AIB wrote off more than €1m in debts for 83 customers

Bank tells Oireachtas finance committee €534m in debt was forgiven for 1,900 customers who had more than 90% of their debts written off since 2015

Just more than 80 customers each secured debt writedowns of more than €1 million from AIB in private deals agreed since 2015, the bank has disclosed to the Oireachtas finance committee.

The majority State-owned bank told the committee in written replies to questions asked but not answered at a committee hearing on March 2nd that 83 customers out of about 1,900 where more than 90 per cent their debts were written off had more than €1 million in debts forgiven.

AIB revealed in the follow-up letter to the committee that the overall value of debt written down across the 1,900 customers was €533.8 million – an average of €275,000 per customer.

These were debt write-offs agreed outside the formal bankruptcy and personal insolvency processes and made up 1 per cent of 150,000 AIB customers who had their debts restructured.


The bank had previously only disclosed the 1,900 figure to the committee in response to questions raised in the wake of the controversy around a significant debt write-off agreement reached privately between AIB and the former Kilkenny hurling star DJ Carey.

Aontú leader Peadar Tóibín TD, a member of the finance committee, said that the 83 customers who each had more than €1 million in debt written off were “very unique and significant outliers” accounting for 0.0005 per cent of the 150,000 AIB customers who had their debts rearranged.

“The question that has to be asked is what makes them unique? With a half a billion euro cost, it is important there is transparency in relation to this. This is a bank that is majority State-owned and had public interest directors,” said Mr Tóibín.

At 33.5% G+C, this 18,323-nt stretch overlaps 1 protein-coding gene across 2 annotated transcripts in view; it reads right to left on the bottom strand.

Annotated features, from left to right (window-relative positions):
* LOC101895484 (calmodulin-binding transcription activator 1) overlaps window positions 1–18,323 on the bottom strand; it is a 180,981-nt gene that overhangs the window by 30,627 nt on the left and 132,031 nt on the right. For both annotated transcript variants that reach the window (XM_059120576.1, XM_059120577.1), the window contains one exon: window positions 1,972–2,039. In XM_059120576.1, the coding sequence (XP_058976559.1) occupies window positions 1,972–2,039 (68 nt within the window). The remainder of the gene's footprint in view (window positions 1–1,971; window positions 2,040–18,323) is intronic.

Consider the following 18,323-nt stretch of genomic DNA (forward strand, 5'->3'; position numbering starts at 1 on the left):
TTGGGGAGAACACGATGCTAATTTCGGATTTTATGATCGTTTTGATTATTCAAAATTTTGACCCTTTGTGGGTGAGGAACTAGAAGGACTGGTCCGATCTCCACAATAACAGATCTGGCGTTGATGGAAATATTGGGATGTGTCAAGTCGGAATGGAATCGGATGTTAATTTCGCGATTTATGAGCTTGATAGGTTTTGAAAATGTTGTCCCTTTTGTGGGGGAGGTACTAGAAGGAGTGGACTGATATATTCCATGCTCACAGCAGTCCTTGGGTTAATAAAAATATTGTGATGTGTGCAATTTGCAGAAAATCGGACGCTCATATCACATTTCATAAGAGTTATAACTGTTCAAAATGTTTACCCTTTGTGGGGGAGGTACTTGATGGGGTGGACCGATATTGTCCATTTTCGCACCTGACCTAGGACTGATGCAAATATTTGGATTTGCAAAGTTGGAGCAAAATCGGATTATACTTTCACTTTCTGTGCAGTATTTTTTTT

In the letter sent to the committee yesterday, the bank said that of the 1,936 customers who received writedowns since 2015, 1,359 were small- and medium-sized enterprises (SMEs), or 70 per cent of the total, and 577 were mortgage customers, making up the remaining 30 per cent.

AIB told the committee at the March 2nd hearing that the bank had written down a total of €3.5 billion between 2015 and 2022.

The bank made no comment at the hearing about Mr Carey’s debts.

The former hurler had about €7.5 million in debt written off a €9.5 million judgment secured by the bank – a writedown of about 80 per cent – after it sold properties securing the bank’s loans at the five-star golf resorts of Mount Juliet in Co Kilkenny and the K Club in Co Kildare.

In its letter to the committee, AIB also provided more details about the 150,000 AIB customers who had debts restructured returning them to a sustainable financial position.

Almost 67,000 customers, 45 per cent of the total, had mortgages restructured and a further 50,000, some 34 per cent, had personal loans restructured. The remainder was made up of SMEs.

Among the mortgage solutions, arrears capitalisation – where some or all outstanding mortgage arrears are added to the remaining balance of the mortgage – was the most common: almost 20,000 home mortgages and 5,600 buy-to-let mortgages were restructured in this way.

The second most-common fix agreed with a customer was moving to an interest-only arrangement to reduce monthly repayments; this was applied to 8,800 home mortgages and almost 5,000 buy-to-let landlord mortgages, according to AIB’s letter to the committee.

A term extension was applied to 3,725 home mortgages and 1,397 buy-to-let mortgages.

AIB said in its letter: “Whilst the information is very sensitive, we trust this provides the committee with further assurance as to our fair and consistent approach to debt write-off.”

The bank’s managing director of retail banking, Jim O’Keeffe, told the committee at the March 2nd hearing that there were “no special deals for special individuals coming to AIB”.

AIB told the committee that any partial or full write-off of debts are agreed based on what the customer can afford and can take place after legal action is taken and secured assets are sold.

Simon Carswell

Simon Carswell

Simon Carswell is The Irish Times’s Public Affairs Editor and former Washington correspondent